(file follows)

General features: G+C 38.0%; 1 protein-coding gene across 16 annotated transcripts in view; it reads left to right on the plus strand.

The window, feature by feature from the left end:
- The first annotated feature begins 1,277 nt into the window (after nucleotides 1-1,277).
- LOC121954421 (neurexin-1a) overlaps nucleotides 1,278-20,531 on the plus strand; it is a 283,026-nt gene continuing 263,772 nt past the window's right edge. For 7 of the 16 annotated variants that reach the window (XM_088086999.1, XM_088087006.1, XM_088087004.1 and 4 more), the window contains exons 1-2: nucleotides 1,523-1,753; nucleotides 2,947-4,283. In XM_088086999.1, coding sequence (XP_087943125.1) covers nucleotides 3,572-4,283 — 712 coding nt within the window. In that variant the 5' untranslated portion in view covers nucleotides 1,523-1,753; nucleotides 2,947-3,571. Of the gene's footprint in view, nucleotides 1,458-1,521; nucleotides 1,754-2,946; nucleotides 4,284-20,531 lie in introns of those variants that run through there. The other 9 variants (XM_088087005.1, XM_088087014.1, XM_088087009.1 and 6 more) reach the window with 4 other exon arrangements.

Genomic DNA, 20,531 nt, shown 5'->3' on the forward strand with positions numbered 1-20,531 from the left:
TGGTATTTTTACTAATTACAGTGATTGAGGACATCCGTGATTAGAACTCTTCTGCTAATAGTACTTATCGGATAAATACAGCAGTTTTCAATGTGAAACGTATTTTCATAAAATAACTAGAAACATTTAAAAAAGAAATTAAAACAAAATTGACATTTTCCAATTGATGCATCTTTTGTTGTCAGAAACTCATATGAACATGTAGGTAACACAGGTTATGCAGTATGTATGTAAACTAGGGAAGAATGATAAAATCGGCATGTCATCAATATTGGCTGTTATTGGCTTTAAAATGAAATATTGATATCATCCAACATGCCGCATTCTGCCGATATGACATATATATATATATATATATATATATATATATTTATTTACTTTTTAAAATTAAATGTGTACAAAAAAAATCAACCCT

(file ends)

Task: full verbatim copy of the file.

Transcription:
General features: G+C 38.0%; 1 protein-coding gene across 16 annotated transcripts in view; it reads left to right on the plus strand.

The window, feature by feature from the left end:
- The first annotated feature begins 1,277 nt into the window (after nucleotides 1-1,277).
- LOC121954421 (neurexin-1a) overlaps nucleotides 1,278-20,531 on the plus strand; it is a 283,026-nt gene continuing 263,772 nt past the window's right edge. For 7 of the 16 annotated variants that reach the window (XM_088086999.1, XM_088087006.1, XM_088087004.1 and 4 more), the window contains exons 1-2: nucleotides 1,523-1,753; nucleotides 2,947-4,283. In XM_088086999.1, coding sequence (XP_087943125.1) covers nucleotides 3,572-4,283 — 712 coding nt within the window. In that variant the 5' untranslated portion in view covers nucleotides 1,523-1,753; nucleotides 2,947-3,571. Of the gene's footprint in view, nucleotides 1,458-1,521; nucleotides 1,754-2,946; nucleotides 4,284-20,531 lie in introns of those variants that run through there. The other 9 variants (XM_088087005.1, XM_088087014.1, XM_088087009.1 and 6 more) reach the window with 4 other exon arrangements.

Genomic DNA, 20,531 nt, shown 5'->3' on the forward strand with positions numbered 1-20,531 from the left:
TGGTATTTTTACTAATTACAGTGATTGAGGACATCCGTGATTAGAACTCTTCTGCTAATAGTACTTATCGGATAAATACAGCAGTTTTCAATGTGAAACGTATTTTCATAAAATAACTAGAAACATTTAAAAAAGAAATTAAAACAAAATTGACATTTTCCAATTGATGCATCTTTTGTTGTCAGAAACTCATATGAACATGTAGGTAACACAGGTTATGCAGTATGTATGTAAACTAGGGAAGAATGATAAAATCGGCATGTCATCAATATTGGCTGTTATTGGCTTTAAAATGAAATATTGATATCATCCAACATGCCGCATTCTGCCGATATGACATATATATATATATATATATATATATATATATTTATTTACTTTTTAAAATTAAATGTGTACAAAAAAAATCAACCCT